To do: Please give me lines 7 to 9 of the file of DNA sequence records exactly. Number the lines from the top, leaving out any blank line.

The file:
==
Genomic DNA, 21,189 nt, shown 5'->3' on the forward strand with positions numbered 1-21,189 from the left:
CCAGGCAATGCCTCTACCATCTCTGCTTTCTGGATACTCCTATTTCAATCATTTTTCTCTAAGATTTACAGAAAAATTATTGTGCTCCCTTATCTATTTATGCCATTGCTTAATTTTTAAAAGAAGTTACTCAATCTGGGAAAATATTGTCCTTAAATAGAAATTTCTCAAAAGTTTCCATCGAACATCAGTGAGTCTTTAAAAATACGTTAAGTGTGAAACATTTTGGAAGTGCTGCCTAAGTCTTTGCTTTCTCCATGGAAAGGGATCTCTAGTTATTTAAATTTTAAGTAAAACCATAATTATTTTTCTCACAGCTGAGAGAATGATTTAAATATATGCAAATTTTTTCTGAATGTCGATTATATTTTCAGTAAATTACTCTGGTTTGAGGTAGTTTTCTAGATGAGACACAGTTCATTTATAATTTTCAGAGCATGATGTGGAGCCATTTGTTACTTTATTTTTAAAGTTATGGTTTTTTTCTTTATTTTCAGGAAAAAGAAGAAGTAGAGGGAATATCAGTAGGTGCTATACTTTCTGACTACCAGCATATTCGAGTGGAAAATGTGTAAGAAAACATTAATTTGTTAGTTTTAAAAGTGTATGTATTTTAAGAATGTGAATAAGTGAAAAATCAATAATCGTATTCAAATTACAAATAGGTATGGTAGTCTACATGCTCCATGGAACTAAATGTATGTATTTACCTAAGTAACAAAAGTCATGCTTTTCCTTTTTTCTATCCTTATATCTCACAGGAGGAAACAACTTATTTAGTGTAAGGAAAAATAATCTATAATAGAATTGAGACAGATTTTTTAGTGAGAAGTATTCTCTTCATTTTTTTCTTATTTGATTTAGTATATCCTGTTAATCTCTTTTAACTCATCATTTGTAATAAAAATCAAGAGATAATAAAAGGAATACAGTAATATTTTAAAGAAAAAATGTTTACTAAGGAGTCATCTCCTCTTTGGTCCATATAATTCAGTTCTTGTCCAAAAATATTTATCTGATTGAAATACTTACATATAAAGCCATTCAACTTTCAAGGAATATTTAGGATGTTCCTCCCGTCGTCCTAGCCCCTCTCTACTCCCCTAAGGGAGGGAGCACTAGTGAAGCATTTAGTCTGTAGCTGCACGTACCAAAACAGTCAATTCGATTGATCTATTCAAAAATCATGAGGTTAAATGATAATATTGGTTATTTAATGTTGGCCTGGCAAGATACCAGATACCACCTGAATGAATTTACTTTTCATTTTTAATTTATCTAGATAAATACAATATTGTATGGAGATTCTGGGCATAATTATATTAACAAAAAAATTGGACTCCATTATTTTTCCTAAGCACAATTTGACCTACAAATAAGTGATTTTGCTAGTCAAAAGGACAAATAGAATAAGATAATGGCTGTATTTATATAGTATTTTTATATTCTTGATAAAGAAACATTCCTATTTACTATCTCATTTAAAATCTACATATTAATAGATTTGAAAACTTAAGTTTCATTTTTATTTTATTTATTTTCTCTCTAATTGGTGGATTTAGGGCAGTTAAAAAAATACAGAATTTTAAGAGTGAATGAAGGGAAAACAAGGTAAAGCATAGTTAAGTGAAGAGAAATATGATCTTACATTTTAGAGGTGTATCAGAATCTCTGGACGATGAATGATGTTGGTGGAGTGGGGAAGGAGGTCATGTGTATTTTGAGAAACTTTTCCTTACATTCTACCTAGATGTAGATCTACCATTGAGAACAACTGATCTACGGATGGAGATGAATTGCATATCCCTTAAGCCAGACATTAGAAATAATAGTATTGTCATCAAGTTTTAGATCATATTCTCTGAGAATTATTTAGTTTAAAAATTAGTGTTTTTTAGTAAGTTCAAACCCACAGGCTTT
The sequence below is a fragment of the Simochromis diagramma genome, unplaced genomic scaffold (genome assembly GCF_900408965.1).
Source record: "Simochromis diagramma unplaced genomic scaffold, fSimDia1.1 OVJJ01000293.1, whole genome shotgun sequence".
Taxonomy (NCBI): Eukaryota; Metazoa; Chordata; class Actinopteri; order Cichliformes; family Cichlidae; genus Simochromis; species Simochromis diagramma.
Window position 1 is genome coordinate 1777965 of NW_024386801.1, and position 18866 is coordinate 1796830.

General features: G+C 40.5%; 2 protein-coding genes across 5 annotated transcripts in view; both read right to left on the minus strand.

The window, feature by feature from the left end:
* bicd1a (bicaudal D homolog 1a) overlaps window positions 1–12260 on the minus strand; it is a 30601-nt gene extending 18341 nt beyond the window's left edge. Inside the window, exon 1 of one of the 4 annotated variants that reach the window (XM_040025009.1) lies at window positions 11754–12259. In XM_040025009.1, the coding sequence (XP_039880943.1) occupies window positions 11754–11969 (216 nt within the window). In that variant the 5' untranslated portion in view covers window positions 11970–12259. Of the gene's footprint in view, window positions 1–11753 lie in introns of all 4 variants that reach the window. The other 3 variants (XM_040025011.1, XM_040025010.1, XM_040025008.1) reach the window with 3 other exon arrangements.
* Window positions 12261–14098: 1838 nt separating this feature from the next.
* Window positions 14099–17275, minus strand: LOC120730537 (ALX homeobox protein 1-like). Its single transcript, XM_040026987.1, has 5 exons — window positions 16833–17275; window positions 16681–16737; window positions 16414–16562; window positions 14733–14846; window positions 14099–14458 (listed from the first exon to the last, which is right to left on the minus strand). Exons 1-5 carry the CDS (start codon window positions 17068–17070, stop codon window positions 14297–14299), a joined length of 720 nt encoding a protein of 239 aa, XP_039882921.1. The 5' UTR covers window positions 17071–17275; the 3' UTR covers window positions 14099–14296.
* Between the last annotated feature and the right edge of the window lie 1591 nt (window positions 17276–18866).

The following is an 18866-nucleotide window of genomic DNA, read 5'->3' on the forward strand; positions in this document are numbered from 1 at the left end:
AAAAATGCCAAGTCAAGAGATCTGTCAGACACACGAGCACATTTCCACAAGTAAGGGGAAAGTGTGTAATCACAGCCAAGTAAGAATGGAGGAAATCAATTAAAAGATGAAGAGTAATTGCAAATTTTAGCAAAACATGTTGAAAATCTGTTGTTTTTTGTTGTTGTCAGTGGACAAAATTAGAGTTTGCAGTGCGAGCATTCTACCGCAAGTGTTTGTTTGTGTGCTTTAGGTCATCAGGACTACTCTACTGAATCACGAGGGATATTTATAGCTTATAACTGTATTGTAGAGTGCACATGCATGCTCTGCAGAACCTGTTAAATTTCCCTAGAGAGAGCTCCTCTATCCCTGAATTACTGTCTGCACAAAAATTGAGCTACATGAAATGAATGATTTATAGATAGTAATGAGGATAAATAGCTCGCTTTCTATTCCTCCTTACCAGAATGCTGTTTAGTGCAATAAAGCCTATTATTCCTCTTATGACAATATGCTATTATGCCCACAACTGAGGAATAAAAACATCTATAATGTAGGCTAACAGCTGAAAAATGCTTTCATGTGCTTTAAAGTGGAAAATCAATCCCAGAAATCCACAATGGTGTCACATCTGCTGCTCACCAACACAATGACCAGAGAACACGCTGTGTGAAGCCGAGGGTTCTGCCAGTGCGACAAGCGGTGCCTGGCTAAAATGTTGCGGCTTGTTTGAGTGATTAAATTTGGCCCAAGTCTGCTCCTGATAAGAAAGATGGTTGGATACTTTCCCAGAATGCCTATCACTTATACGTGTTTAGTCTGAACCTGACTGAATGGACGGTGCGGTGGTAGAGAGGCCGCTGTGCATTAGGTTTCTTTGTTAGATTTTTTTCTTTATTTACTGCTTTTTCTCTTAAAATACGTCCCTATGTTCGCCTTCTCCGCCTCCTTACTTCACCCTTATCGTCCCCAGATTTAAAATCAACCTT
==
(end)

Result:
General features: G+C 40.5%; 2 protein-coding genes across 5 annotated transcripts in view; both read right to left on the minus strand.

The window, feature by feature from the left end:
* bicd1a (bicaudal D homolog 1a) overlaps window positions 1–12260 on the minus strand; it is a 30601-nt gene extending 18341 nt beyond the window's left edge. Inside the window, exon 1 of one of the 4 annotated variants that reach the window (XM_040025009.1) lies at window positions 11754–12259. In XM_040025009.1, the coding sequence (XP_039880943.1) occupies window positions 11754–11969 (216 nt within the window). In that variant the 5' untranslated portion in view covers window positions 11970–12259. Of the gene's footprint in view, window positions 1–11753 lie in introns of all 4 variants that reach the window. The other 3 variants (XM_040025011.1, XM_040025010.1, XM_040025008.1) reach the window with 3 other exon arrangements.